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him for that service an hundred Pounds, by the Chamberlain of London. Who doubts of the truth hereof, are desir'd to re pair to the Chamberlain's Office, and they may there find the Order, bearing date the 8th of O&tober, 1670. besides other Orders for 200 l. more to him, within eight months laft paft. An excellent way to ease that Treafury of being overburden'd with Orphans Mony! By which finifter Ends and cursed Difpofitions of its Cash, the Chamber is run fo deeply in debt, that it's almost incredible: And here MO defty engages to conceal, being in hopes that e'er long some more faithful Stewards and Guardians may be appointed to have the Charge and Wardfhip of it, doc.
So that notwithstanding that large Provision which England's Laws have inade for the Safety of its Inhabitants (as in Chap ter 29. of its Charter of Libercies, Nulli vendimm, &c. on which Cake observes, That all the King's. People, Eccleñafti cal and Temporal, Free or Bond, Old or Young, yea, altho he be outlawd or excoinmunicated, or any other without es ception, * to have Justice freely without sale, and fully witbazt denial) yet those Prisoners at the hand of this Recorder and Bench, instead of having Justice freely, have been apparently sold into the hands of their cruel Adversaries; and inttead of having it fully, they have been unjustly over-ruled by: their Arbitrary and lilegal Sentences and Censures againk them.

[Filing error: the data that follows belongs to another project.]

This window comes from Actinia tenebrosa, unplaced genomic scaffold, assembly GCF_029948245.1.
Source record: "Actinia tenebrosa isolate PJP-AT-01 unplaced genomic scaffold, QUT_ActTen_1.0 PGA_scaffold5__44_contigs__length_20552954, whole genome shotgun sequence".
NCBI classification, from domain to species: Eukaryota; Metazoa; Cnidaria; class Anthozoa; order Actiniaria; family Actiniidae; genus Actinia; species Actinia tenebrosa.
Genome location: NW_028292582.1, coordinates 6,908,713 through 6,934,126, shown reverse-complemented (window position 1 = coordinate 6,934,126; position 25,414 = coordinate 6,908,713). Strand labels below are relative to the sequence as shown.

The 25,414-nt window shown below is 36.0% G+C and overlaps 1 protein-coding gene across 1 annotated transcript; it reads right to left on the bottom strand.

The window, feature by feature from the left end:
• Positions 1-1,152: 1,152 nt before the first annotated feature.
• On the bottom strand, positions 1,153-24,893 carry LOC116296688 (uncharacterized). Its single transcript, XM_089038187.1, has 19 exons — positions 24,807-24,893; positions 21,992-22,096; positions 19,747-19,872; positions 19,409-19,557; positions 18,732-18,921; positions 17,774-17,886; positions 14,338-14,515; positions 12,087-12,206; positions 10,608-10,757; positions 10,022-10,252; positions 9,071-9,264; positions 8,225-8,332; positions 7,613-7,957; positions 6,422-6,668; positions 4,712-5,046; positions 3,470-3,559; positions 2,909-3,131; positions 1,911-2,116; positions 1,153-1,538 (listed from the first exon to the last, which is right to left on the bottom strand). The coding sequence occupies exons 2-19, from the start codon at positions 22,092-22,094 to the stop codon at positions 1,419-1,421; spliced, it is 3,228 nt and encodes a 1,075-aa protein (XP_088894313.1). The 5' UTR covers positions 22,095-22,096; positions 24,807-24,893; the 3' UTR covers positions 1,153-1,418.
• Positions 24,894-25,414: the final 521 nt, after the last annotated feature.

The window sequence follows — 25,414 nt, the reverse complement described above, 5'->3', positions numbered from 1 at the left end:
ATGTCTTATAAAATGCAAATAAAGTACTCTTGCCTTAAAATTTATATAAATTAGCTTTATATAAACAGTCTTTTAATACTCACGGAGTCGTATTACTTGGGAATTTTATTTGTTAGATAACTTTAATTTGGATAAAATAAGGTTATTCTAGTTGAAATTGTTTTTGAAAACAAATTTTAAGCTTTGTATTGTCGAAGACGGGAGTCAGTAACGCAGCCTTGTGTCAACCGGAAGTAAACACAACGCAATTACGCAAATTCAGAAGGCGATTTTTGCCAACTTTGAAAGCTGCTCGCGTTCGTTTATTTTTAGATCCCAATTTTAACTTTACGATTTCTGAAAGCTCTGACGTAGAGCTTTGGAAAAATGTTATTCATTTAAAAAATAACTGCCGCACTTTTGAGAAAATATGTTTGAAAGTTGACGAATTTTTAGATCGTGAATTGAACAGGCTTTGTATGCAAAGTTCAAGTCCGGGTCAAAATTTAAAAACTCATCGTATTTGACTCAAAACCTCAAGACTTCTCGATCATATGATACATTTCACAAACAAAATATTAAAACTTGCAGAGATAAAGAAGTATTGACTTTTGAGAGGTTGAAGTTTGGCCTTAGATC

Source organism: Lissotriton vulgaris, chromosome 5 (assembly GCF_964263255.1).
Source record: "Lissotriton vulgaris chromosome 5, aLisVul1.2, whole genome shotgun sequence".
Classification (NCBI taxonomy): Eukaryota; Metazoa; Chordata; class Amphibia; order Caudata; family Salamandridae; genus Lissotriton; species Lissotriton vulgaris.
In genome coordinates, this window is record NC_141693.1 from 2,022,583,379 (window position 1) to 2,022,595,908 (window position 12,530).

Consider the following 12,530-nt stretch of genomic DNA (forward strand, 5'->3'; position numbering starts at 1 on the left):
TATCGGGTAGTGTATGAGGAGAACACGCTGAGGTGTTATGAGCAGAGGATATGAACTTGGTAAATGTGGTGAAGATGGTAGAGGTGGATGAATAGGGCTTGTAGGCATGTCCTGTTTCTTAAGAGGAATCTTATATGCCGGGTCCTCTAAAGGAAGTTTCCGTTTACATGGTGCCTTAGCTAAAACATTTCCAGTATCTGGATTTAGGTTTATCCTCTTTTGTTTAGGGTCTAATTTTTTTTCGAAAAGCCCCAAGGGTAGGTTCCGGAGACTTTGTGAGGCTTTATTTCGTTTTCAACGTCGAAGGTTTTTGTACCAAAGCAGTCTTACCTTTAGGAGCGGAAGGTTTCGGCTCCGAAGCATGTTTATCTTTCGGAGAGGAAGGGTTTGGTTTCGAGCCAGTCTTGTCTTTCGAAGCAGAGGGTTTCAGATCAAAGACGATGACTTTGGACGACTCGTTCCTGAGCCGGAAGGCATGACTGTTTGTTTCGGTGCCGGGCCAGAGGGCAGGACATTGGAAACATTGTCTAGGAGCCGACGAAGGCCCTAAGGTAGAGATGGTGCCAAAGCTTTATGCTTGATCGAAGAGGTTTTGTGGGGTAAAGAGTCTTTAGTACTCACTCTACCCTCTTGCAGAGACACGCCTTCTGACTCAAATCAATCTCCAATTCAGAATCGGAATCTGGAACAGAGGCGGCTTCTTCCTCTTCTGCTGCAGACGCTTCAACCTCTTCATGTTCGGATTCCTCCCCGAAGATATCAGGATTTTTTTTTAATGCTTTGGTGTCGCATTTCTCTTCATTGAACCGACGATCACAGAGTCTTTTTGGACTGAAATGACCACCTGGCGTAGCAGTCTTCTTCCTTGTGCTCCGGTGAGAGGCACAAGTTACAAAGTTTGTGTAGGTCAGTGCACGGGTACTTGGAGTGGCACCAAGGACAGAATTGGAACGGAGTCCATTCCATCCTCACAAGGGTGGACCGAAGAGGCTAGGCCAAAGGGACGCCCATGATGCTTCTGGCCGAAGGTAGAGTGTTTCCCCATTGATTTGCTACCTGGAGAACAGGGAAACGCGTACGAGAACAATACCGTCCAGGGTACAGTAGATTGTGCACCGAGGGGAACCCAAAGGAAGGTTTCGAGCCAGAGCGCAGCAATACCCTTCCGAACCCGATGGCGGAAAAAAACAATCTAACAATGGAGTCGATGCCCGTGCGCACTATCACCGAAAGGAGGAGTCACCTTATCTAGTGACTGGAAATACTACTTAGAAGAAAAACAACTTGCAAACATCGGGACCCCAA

Thus are we forced to cast the blame of the Prisoners Sur ferings upon the Authors thereof, which we must attribute either sprung from their Falsness to their Truft, or their is, capacity to execute that weight of Authority committed to them : And surely this Nation throughout is made sensible o nothing more, than the daily Breach of their Liberties, ant! of Violence to the Freedom of their Persons and Eftates, by: fuch boites humani generis, as these opprefled Prisoners have had juft occasion to complain of.
The A&tions of that Seffions were a Riddle to the Englifman, beyond all that this latter monstrous Age hath brougi forth. It's needless to repeat how much the publick Liberty (in denying the Commonalty that Freedom of Jurors the LIT allows, fining and imprisoning Jurors for doing their Duty, imposing Fines arbitrarily without Inqueft upon the freebora men of England, denying to produce that Law which is pre tended to have been transgress’d) is wounded, and how much the Injuries are doubled and trebled upon their Fellow-inembers, and the evil Consequence thereof, which if drawn into precedent, who can count himself free either in Person or Efate? The Consequence of a wicked Sentence (faid Chan
cellor Bacon) was infinitely worse than a wicked Fact, as being held a precedent and pattern whereby Oppression beginning upon one, is extended as warrantable upon all.
And this conclusion he draweth out of this place of Scripture, Fons turbatus do urina corrupta eft juftus cadens coram impio: A juft man falling into the hands of the wicked, is like a Fountain troubled with the foot, or the Urine corrupted in the Body